Naomi Goodsir Iris Cendre ~ fragrance review

Naomi Goodsir Iris Cendré brand background image

Iris must be the Meryl Streep of fragrance notes. In Frédéric Malle Iris Poudre, she plays a 17th century lady at her dressing table. In Le Labo Iris 39, she’s the earthy bohemian mistress with an intellectual bent. In Serge Lutens Iris Silver Mist, she’s the wild child with aristocratic roots and a pagan godmother.

In Naomi Goodsir Iris Cendré, iris might be a medieval monk who works in the garden during the day and faithfully attends incense-laden vespers, but who enjoys the comfort of his pipe and armchair in the wood-paneled library…

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5 Perfumes: A Skank Sampler

skank sampler

Ready to wade into skanky waters but want a little hand holding? You’ve come to the right place. “Skank”1 usually refers to a hint — and sometimes more — of body odor in a fragrance, occasionally with overtones of halitosis and rotting flesh. (I hope you aren’t eating lunch right now.) Artfully administered, skank can throw a perfume’s beauty into relief. It can feel intimate and sexy. But when you’re not in the mood for it, skank could be just plain disgusting. Skank tolerance is personal. Some perfumistas wear their skank as a badge of honor, like chile lovers brag about downing Scotch Bonnets, but others won’t tolerate a noticeable drop of civet or funky musk.

Here is a skank sampler. Please comment if other skanky perfumes come to mind. I’ve rated them on a Skank Scale of one to ten. One approximates “post-tennis glow,” and ten is “zombie apocalypse…”

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Inside the Perfume Cabinet ~ Arielle Weinberg

Arielle Weinberg step shelf, perfumes

“I have no perfume memories,” says Arielle Weinberg, blog mistress of The Scents of Self and owner of the brand new niche perfume shop, Arielle Shoshana, in suburban Washington, D.C. Ari’s father lost his sense of smell in a car accident before she was born, and her mother didn’t wear fragrance.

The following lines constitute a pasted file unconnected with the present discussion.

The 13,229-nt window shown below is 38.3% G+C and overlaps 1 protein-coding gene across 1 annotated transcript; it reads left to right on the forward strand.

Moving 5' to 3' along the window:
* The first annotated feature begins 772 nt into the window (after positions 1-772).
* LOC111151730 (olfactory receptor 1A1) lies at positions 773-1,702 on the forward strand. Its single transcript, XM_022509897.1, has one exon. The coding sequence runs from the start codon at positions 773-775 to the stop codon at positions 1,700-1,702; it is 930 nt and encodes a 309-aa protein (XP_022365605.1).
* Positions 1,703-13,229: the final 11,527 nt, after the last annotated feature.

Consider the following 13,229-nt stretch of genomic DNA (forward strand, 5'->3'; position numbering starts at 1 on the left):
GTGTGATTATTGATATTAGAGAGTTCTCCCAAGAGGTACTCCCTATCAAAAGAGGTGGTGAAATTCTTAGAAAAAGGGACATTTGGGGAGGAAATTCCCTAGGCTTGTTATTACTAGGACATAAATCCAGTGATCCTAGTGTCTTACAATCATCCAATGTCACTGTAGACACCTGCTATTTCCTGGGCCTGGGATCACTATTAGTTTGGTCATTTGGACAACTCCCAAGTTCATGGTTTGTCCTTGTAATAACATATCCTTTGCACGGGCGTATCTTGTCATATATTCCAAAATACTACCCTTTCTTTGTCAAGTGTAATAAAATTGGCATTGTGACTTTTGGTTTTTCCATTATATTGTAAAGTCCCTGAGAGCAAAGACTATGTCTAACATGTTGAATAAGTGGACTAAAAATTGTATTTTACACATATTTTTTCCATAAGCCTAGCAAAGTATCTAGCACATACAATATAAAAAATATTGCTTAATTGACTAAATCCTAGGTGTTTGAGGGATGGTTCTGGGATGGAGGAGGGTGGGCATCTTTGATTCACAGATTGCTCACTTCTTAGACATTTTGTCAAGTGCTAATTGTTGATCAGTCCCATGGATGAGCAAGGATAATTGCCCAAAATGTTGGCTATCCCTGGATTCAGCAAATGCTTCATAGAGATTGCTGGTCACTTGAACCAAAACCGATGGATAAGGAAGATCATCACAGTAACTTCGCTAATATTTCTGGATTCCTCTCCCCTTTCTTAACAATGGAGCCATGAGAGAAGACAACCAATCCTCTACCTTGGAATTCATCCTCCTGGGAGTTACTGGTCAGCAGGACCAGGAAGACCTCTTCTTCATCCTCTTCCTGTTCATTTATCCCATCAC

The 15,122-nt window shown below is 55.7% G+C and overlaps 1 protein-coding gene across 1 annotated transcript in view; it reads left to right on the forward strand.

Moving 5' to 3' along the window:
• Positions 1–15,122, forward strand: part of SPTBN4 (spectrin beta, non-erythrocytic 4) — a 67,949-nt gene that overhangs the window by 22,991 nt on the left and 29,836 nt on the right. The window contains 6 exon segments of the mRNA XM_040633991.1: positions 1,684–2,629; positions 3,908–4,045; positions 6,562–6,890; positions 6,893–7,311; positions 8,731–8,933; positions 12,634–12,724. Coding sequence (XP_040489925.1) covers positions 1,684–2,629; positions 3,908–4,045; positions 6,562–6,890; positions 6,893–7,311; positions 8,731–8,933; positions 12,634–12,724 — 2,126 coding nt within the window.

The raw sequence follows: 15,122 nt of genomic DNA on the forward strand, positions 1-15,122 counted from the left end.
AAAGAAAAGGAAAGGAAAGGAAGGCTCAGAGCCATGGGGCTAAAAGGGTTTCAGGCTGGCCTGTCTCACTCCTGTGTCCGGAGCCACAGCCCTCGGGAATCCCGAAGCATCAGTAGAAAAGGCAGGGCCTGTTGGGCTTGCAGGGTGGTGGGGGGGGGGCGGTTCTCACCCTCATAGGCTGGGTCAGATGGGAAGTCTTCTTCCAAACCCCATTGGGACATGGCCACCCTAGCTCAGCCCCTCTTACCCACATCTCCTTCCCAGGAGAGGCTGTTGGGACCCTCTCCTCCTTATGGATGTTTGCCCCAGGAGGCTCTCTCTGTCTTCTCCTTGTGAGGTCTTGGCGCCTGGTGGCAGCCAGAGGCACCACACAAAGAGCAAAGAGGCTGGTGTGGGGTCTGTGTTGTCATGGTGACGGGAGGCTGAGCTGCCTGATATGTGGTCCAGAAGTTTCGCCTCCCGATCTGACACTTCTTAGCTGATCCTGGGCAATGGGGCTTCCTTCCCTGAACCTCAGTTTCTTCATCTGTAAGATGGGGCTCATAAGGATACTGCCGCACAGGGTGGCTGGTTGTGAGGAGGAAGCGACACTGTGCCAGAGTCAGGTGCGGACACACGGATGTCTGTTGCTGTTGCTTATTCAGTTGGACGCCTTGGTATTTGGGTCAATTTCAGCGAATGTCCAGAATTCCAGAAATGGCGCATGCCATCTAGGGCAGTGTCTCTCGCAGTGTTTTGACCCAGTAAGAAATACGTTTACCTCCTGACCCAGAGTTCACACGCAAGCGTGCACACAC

So, what got her interested in perfume? Mascara. When Ari was 15 years old (she’s 24 now), she was looking up mascara reviews and stumbled upon Makeup Alley, which led her to the Penny Pencil’s poetic reviews. Besides mascara, Penny Pencil reviewed perfume. Ari was at first intrigued, then hooked. In D.C., where Ari lived, she didn’t have much access to niche fragrances, so she dived into the Guerlains and Bond No. 9s. For a few solid years, she wore Bond No. 9 New Haarlem, and she still loves Guerlain L’Heure Bleue

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Norell New York ~ fragrance review

Riley Keough for Norell New York

The press release accompanying my lab sample of Norell New York says that “the heritage of the campaign” is “Fusing Then and Now.” To a lover of vintage fragrances, these are dangerous words. I wonder, what’s wrong with leaving the “then” alone — why not simply offer the classic Norell made with good materials and balanced by a skilled nose? By “now,” do they mean “market-driven” (aka “pandering”)? Deepening my skepticism, the press release says “Norell New York makes you feel like ‘Each Time is the First Time’.” I groan in dread.

I’m happy to report that Norell New York does not pander to fragrance trends, and although I wouldn’t call it a dupe, it respects the original’s bones and character. Whether it’s for you is a different question…

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5 perfumes: appreciating the Big Five

Like much art, some fragrances — especially the complex classics — take time to appreciate fully. At first, you might even find them off-putting. But as you spend time with each fragrance, you begin to appreciate its peculiar nature, its singular beauty. That describes how I’ve felt about the perfumes I’m calling the Big Five.

I’ll tell you a little about my relationship with each fragrance, then I’d love to hear how you’ve come to know each of them.

Chanel No. 5

Chanel No. 5

For the longest time, I was convinced I knew all about No. 5. No. 5 was fine, full of straw-tinted jasmine, awash with aldehydes, and charming, if fusty. But it wasn’t for me — or so I thought…

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